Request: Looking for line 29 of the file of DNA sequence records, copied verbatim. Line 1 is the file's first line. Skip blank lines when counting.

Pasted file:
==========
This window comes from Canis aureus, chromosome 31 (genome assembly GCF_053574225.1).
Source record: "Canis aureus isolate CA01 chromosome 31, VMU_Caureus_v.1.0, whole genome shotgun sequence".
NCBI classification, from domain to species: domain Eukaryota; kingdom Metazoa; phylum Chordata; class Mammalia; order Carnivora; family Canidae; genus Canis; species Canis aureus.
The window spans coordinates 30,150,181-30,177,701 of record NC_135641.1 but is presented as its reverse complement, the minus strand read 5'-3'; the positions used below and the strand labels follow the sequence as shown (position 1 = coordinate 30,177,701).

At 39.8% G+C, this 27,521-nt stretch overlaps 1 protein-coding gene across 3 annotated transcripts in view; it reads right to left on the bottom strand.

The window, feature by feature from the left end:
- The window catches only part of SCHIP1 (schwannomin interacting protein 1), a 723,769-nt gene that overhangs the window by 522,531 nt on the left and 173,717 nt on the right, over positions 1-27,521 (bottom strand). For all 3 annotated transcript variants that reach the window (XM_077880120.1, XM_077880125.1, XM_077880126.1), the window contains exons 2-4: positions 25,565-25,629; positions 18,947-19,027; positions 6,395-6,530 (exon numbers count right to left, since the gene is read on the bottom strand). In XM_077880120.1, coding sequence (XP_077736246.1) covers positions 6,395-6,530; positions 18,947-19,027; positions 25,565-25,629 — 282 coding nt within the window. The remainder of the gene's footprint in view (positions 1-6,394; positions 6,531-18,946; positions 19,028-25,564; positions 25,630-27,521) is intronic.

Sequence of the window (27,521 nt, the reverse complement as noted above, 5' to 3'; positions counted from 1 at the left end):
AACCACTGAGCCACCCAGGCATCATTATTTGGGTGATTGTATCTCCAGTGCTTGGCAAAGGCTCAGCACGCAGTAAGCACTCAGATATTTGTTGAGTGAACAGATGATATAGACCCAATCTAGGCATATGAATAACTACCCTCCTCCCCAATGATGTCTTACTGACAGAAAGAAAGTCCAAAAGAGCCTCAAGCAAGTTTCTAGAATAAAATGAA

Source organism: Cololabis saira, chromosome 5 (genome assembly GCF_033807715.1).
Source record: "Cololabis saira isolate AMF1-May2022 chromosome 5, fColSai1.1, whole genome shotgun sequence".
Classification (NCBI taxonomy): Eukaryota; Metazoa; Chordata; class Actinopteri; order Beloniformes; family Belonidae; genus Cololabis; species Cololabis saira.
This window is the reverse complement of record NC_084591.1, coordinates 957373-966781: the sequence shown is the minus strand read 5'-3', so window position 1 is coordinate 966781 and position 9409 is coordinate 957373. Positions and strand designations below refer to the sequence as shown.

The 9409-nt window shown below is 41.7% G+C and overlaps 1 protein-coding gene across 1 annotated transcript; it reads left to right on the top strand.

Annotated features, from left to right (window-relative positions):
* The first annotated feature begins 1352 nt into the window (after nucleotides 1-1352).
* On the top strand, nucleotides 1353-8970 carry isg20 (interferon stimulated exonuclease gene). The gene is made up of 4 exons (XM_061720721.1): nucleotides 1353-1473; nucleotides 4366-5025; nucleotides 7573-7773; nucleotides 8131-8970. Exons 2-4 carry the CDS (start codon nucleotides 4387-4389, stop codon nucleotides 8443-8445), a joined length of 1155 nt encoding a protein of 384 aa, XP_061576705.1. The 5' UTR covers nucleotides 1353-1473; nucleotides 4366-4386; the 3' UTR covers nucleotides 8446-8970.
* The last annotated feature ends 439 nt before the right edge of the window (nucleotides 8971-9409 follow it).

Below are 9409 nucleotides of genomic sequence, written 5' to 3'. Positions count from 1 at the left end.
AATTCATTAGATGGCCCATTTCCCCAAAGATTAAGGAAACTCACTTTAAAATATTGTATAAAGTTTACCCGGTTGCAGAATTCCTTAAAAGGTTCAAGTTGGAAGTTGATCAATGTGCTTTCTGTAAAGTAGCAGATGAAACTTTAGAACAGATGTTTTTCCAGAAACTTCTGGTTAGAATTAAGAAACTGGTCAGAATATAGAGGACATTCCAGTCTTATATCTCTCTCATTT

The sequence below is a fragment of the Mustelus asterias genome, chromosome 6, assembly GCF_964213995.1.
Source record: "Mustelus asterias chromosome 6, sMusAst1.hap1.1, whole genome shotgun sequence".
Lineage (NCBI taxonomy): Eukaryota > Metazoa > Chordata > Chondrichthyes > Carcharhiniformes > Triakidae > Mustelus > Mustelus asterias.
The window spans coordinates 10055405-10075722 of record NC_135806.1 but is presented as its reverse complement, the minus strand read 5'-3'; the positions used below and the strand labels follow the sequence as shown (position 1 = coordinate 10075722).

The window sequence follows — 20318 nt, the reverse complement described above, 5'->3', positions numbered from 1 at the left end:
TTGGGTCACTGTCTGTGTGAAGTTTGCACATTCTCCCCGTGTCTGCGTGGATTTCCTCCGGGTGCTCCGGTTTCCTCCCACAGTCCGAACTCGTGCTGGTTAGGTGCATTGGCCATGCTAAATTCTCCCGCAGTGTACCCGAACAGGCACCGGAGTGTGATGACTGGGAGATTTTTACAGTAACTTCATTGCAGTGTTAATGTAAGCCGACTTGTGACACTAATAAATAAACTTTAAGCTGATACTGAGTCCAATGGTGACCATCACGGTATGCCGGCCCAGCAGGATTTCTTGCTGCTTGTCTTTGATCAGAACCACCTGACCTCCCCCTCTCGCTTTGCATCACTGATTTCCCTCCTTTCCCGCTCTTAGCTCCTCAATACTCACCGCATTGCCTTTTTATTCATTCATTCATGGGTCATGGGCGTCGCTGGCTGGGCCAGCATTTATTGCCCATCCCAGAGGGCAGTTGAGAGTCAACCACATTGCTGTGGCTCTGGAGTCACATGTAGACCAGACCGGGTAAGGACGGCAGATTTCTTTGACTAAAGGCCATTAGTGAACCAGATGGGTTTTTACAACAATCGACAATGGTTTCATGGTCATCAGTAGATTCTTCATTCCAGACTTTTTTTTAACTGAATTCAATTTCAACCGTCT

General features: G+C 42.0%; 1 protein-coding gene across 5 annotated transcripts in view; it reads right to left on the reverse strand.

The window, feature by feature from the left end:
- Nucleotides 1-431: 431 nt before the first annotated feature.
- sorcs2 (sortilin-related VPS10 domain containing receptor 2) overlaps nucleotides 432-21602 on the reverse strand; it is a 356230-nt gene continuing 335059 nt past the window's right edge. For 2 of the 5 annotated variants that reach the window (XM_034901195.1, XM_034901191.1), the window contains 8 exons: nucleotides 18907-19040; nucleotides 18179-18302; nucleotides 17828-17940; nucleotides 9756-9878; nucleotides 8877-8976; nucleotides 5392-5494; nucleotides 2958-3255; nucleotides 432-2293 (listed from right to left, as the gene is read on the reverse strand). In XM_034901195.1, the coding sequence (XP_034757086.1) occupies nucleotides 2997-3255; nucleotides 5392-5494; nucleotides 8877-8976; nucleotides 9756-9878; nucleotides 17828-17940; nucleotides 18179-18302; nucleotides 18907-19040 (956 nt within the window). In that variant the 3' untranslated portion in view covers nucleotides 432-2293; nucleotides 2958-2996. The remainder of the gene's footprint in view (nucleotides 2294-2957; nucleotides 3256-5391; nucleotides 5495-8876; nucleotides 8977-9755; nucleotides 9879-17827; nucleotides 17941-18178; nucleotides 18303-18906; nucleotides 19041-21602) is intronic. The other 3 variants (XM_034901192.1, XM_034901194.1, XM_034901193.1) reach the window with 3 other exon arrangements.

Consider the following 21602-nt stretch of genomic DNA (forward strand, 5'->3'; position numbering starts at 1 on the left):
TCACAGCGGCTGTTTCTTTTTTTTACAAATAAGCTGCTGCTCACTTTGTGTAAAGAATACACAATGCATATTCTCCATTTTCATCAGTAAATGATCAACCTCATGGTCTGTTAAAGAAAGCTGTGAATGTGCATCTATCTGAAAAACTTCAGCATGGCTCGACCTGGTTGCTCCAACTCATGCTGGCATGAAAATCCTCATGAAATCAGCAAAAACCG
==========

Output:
- Nucleotides 1-431: 431 nt before the first annotated feature.